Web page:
The average operating expense ratio has fallen steadily in percentage terms over the 4 financial years from 2008 to 2011, and remained steady for the financial year ended 30 June 2012. Note that in dollar terms, the average operating expenses have increased for the 2011 and 2012 years. More specifically the average operating expense ratio for each financial year was as follows:

  • For year ended 30 June 2008 (0.69% or $6,500 in dollar terms)
  • For year ended 30 June 2009 (0.58% or $5,100 in dollar terms)
  • For year ended 30 June 2010 (0.57% or $5,000)
  • For year ended 30 June 2011 (0.56% or $5,300).
  • For year ended 30 June 2012 (0.56% or $5,600).

Note: SMSFs with fund balances of less than $50,000 had an 9.5% average operating expense ratio compared to SMSFs with fund balances of more than $500,000 with an average expense ratio of less than 1%.

SMSF audit fees: The average SMSF audit fee was $556 for the year ended 30 June 2012, compared with $577 for the 2011 year, and $607 for the 2010 year. For the 2012 financial year, 56% of SMSFs paid less than $500 to approved auditors for audit fees, while 2% paid more than $2,000 (compared to 4% of SMSFs for the 2008 year).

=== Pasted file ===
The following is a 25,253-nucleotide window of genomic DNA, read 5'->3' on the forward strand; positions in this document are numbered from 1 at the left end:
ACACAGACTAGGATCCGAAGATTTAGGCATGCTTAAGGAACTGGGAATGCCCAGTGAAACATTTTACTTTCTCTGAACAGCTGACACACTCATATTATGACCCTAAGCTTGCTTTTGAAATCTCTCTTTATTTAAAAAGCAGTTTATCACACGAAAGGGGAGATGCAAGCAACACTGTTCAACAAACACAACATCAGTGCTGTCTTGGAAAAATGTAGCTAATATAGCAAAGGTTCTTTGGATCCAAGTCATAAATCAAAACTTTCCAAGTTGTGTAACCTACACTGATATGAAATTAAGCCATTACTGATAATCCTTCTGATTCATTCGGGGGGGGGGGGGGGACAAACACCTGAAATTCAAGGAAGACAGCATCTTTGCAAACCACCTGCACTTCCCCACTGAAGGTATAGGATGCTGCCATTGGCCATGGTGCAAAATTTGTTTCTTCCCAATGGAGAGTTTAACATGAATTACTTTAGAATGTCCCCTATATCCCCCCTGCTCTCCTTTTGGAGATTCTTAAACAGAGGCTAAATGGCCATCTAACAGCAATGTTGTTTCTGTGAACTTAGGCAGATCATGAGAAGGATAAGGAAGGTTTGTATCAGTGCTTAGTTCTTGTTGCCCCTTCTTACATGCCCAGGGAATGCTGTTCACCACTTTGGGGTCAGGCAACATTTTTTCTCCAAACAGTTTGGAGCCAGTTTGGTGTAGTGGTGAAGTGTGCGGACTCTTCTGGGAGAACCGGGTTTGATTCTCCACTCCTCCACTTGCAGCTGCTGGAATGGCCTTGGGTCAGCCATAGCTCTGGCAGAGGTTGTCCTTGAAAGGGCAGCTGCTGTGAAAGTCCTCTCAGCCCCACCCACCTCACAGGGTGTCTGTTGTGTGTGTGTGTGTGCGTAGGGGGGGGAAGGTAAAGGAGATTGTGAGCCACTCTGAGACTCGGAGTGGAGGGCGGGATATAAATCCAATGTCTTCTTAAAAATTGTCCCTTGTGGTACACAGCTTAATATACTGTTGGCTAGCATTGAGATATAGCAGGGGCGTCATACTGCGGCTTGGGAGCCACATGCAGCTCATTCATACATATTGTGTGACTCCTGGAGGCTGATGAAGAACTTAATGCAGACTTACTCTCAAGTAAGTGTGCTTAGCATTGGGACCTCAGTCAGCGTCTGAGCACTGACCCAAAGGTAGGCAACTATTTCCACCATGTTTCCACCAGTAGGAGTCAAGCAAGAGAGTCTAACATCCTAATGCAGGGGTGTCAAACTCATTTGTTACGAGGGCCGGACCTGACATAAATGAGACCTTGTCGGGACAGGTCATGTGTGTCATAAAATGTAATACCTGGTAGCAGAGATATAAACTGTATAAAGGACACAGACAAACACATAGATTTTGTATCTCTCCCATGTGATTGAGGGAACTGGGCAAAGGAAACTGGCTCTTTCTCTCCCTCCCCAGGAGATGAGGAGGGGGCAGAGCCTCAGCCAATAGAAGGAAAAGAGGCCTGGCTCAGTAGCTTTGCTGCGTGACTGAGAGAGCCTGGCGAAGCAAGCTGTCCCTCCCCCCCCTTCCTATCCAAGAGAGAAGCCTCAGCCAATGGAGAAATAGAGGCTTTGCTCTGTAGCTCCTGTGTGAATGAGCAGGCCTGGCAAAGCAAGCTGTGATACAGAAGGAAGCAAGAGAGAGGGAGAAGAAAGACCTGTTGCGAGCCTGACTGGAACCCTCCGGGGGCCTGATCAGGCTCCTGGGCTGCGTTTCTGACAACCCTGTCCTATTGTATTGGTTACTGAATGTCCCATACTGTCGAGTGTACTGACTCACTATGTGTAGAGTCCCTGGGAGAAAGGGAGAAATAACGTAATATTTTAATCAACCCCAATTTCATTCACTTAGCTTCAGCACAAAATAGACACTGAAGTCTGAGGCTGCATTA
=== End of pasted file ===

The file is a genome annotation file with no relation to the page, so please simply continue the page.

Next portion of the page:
For more information on SMSF costs see the full ATO report (see report link at end of article), or check out SuperGuide articles SMSF: How much does a DIY super fund cost? and Super fees: how much should a fund charge you? and Are SMSF audits too expensive?

You can access the ATO reports by clicking on the links below:

© Copyright Trish Power 2009-2014

Copyright for this article belongs to Trish Power, and cannot be reproduced without express and specific consent.

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Comments

  1. Many thanks Wendy for your kind comments. We’re delighted that you finds the information helpful. Regards Trish

  2. wendy donald says:

    Thank you so much for this summary. As usual the information and explanations you provide are a ray of light in a dim room. What this tells me is that my ‘gut’ feeling about SMSF costs and returns is spot on. I am glad the ATO is giving us information, and that you are putting it in a form easily grasped.